In a nod to the growing importance of cable ad buys in the political mix, campaign watchdogs the Campaign Legal Center, Common Cause and the Sunlight Foundation want the FCC to start applying its political file requirements to cable and satellite.
As of July 1, all TV stations have to upload copies of their political advertising contracts to a searchable FCC database that Sunlight and others have used to track political spending, and try to hold broadcasters' feet to the fire when it comes to identifying the funders of those ads per FCC rules.
Cable and satellite must also keep the records, but must only make them available locally, the groups point out, and say that should change.
In a petition for rulemaking filed with the FCC, the groups note that cable political ad spending has increased in each election cycle since 2008 and could be as much as a fourth of all political TV spending in 2014.
It also pointed out that nine out of 10 households were pay.
"The petition filed today asks the FCC to bring cable and satellite providers under the same online public disclosure requirements now applicable to broadcast television stations," said the groups. "This is particularly important because political campaigns, super PACs, and other outside groups are increasingly advertising on cable and satellite."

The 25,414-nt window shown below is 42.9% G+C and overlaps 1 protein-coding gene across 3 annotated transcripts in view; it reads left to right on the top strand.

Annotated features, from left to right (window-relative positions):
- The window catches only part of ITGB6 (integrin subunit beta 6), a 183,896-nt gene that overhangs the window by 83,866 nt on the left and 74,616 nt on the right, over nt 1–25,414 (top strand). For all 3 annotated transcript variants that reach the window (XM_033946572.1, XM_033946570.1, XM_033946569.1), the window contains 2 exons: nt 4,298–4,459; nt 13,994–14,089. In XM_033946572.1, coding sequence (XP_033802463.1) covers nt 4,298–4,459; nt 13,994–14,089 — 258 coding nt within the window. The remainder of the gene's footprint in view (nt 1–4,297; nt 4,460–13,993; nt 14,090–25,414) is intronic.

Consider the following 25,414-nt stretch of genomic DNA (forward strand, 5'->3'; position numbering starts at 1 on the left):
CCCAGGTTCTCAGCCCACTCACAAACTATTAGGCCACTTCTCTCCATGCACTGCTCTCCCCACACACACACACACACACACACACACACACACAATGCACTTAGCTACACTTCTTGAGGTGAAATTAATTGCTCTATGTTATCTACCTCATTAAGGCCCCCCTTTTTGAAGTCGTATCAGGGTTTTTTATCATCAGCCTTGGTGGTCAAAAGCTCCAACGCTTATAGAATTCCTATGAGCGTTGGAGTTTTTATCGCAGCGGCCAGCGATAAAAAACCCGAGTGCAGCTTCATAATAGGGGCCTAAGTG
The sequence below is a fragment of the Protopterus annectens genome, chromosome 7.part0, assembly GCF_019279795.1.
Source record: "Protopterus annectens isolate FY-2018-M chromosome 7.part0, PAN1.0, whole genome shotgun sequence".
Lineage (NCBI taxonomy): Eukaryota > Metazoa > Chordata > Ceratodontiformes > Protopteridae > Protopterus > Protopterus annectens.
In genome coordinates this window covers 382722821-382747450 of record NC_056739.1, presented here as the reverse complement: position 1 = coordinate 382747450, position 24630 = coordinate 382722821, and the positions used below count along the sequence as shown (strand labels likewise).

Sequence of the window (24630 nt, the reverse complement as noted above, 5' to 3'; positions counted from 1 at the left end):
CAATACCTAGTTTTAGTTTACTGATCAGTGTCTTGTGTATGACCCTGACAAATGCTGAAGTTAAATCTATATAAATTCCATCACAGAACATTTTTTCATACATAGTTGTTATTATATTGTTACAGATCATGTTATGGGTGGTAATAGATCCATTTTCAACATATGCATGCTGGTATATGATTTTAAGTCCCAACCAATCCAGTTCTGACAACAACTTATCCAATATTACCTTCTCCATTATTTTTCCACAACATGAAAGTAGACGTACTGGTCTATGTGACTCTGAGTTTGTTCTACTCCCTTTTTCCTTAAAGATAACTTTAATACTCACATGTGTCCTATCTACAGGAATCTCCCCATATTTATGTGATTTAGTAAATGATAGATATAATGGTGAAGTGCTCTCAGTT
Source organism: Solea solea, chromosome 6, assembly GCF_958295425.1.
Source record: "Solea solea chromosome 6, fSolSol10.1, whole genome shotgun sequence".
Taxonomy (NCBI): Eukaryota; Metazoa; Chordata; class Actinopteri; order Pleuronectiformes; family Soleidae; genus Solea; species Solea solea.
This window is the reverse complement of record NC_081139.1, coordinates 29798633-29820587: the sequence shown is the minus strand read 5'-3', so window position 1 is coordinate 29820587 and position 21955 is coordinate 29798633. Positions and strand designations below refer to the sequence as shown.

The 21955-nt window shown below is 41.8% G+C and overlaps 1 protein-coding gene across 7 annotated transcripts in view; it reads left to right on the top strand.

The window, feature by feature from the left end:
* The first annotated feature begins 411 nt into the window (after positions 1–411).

The groups see enhanced disclosure of political ads as one way to help counter the flood of so-called "dark" money expenditures by third-party groups that followed the Supreme Court's decision in the Citizens United case lifting limits on federal election spending by corporations and unions, spending that can be made through such groups.
Broadcasters balked at the requirement, but have also argued that if they must file sensitive price information to a searchable online database, their cable and satellite competition should have to as well.
Contributing editor John Eggerton has been an editor and/or writer on media regulation, legislation and policy for over four decades, including covering the FCC, FTC, Congress, the major media trade associations, and the federal courts. In addition to Multichannel News and Broadcasting + Cable, his work has appeared in Radio World, TV Technology, TV Fax, This Week in Consumer Electronics, Variety and the Encyclopedia Britannica.
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